In the space of a few years, return of artefacts looted by the Nazis has become almost the accepted norm, although it in itself is very much a special case offered favourable terms compared to almost any other disputed artefacts.

While the return of such disputed items is great, I do not see how an automatic dispensation should be applied to a single special case, while all others (no matter how strong their case) are treated as second class citizens on the journey to restitution.

From:
BBC News

15 February 2013 Last updated at 10:56
Louvre museum returns Nazi-looted artwork

Seven paintings taken from their Jewish owners in the 1930s are being returned to their surviving relatives as part of an ongoing French effort to give back looted, stolen or appropriated art.

The works include four paintings that currently hang in the Louvre in Paris.
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January 2, 2013

Turkey advertises the fact that some tiles in Agia Sophia are copies with originals in other museums abroad

Posted at 2:13 pm in Similar cases

Following on from our start to the year with a story about Turkey, here is another one.

The idea of highlighting disputed artefacts by the original owners is not a new one – Greece has deliberately created casts in the New Acropolis Museum, which contrast with the portions of the portions of the Parthenon Frieze that are original.

From:
Hurriyet

Turkish ministry complains about Louvre Museum to visitors
December/25/2012
Ömer Erbil – ISTANBUL / Radikal

Turkey’s Culture and Tourism Ministry has placed a plaque next to the tomb of Sultan Selim II located in the Hagia Sophia complex to notify visitors that the grave’s tiles are replacements as the originals are in France’s famous Louvre Museum.

“These tiles are an imitation of the original ones. The original tiles are exhibited in the Louvre Museum,” the information plaque states in three languages, Turkish, English and French.
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November 23, 2012

Turkey wants a dialogue with France over disputed antiquities in Louvre

Posted at 2:01 pm in Similar cases

For some months now, Turkey has been increasing their efforts to retrieve disputed artefacts held by foreign museums. Now, their Culture Minister Ertugrul Gunay is requesting a dialogue with the Louvre over the return of various artefacts held by the French Museum.

From:
Art Daily

Turkey’s Culture Minister Ertugrul Gunay wants talks with France on ‘stolen’ antiques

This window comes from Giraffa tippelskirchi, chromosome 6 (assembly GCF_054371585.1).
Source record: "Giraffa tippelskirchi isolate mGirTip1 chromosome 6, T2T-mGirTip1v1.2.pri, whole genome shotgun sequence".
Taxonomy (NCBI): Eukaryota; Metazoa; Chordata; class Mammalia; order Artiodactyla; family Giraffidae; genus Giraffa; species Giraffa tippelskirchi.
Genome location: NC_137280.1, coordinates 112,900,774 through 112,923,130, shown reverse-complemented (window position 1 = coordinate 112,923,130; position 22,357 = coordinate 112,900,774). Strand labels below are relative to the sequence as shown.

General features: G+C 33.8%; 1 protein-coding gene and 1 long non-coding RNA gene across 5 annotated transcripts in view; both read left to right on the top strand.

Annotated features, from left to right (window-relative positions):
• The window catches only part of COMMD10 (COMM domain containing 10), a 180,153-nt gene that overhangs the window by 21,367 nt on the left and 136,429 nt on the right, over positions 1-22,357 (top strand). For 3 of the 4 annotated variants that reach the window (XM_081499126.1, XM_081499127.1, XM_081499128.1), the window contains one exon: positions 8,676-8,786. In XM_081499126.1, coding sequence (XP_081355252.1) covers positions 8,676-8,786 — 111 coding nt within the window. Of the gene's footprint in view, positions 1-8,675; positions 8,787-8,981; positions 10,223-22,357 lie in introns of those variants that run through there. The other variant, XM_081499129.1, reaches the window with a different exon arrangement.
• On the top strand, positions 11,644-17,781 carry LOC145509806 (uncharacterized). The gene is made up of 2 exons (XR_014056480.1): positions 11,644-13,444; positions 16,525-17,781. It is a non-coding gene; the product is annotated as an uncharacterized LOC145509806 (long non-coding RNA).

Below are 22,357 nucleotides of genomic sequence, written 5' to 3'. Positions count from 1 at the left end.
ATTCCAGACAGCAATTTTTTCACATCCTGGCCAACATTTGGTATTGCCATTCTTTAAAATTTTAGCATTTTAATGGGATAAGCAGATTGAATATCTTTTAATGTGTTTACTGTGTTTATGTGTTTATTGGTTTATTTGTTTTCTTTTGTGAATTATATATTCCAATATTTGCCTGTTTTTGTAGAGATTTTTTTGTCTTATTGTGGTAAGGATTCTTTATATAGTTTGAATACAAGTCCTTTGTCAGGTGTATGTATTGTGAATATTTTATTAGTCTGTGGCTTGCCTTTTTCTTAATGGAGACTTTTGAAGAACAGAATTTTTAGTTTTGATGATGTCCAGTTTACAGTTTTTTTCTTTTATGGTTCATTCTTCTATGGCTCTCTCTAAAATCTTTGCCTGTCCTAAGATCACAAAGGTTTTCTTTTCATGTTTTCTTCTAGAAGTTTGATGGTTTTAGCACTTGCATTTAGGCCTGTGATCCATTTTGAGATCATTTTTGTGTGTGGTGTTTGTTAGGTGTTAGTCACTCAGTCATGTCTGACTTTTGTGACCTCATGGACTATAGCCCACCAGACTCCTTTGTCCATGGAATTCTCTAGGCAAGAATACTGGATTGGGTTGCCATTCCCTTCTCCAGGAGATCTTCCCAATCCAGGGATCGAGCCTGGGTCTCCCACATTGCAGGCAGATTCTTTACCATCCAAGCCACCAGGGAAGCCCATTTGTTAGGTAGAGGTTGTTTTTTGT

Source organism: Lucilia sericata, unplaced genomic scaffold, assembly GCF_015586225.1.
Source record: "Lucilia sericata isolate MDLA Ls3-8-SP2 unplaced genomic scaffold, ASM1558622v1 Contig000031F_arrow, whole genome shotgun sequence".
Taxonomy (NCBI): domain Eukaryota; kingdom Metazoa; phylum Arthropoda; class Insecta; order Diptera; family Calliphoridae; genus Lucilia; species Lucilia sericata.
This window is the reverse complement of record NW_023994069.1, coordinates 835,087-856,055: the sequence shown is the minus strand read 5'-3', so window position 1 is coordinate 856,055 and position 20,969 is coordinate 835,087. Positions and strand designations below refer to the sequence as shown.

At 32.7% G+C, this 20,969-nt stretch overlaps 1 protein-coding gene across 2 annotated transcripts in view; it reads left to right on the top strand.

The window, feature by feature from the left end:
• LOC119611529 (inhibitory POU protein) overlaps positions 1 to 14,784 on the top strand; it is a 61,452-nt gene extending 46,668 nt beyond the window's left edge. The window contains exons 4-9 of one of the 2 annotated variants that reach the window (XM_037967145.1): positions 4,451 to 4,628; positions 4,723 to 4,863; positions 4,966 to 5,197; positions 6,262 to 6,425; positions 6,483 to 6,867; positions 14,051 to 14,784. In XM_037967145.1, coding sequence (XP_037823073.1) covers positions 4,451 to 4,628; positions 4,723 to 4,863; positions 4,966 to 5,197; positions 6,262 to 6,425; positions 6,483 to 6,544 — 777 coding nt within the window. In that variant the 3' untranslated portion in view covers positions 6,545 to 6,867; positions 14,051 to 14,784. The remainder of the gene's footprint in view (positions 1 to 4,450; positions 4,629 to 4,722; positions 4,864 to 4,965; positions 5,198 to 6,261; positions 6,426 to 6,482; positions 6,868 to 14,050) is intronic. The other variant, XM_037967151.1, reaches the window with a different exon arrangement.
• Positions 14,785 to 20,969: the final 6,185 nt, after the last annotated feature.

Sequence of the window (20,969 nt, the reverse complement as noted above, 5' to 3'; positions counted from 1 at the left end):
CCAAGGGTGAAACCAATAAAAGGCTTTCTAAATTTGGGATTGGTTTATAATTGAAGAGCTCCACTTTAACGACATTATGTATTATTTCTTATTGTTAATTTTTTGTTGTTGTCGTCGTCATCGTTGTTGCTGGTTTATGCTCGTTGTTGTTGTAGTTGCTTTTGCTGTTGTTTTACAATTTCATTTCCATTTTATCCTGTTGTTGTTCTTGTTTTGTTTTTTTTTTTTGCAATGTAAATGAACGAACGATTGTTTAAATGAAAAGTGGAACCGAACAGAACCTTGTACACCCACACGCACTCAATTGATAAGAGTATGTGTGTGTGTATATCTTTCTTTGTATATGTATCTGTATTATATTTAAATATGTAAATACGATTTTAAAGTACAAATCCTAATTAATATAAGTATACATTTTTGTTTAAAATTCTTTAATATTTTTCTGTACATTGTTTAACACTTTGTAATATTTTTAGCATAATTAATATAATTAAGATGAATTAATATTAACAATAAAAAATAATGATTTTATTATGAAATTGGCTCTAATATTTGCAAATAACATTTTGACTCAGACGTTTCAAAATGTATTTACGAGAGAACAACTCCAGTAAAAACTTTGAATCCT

Friday, November 23, 2012

PARIS (AFP).- Turkey wants to start a “dialogue” with French authorities for the return of tiles and other antiquities on display at the Louvre museum in Paris, Culture Minister Ertugrul Gunay said Thursday.

Saying the artefacts “were stolen at the end of the 19th century”, Gunay said: “We want talks to start between French authorities and the board controlling Turkish museums to work on the issue and take stock.
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November 7, 2012

Louvre denies accusations that exhibited tiles were stolen from Turkish mosque

Posted at 8:54 am in Similar cases

Turkey has been very active in pursuing foreign museums that it claims are illegally holding Turkish artefacts in recent months. Now, there are claims that tiles on display in the Louvre formed part of a mosaic illegally removed from a Turkish Mosque, although it is unclear how & when the pieces were removed from their original setting.

From:
France 24

Latest update: 02/11/2012
Louvre – Paris
Louvre denies Turkish tiles ‘stolen’ from historic mosque

Paris’s world famous Louvre museum denied accusations on Friday that it was exhibiting tiles stolen from Turkey hundreds of years ago, following claims made in a Turkish daily that the tiles were pilfered from a historic mosque.

The Louvre museum in Paris on Friday said there had been no official demand from Ankara to return tiles that a Turkish daily claims were stolen from a historic mosque, adding they had been acquired legally.
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October 10, 2012

Italy’s claims that the Louvre should return the Mona Lisa

Posted at 1:23 pm in Similar cases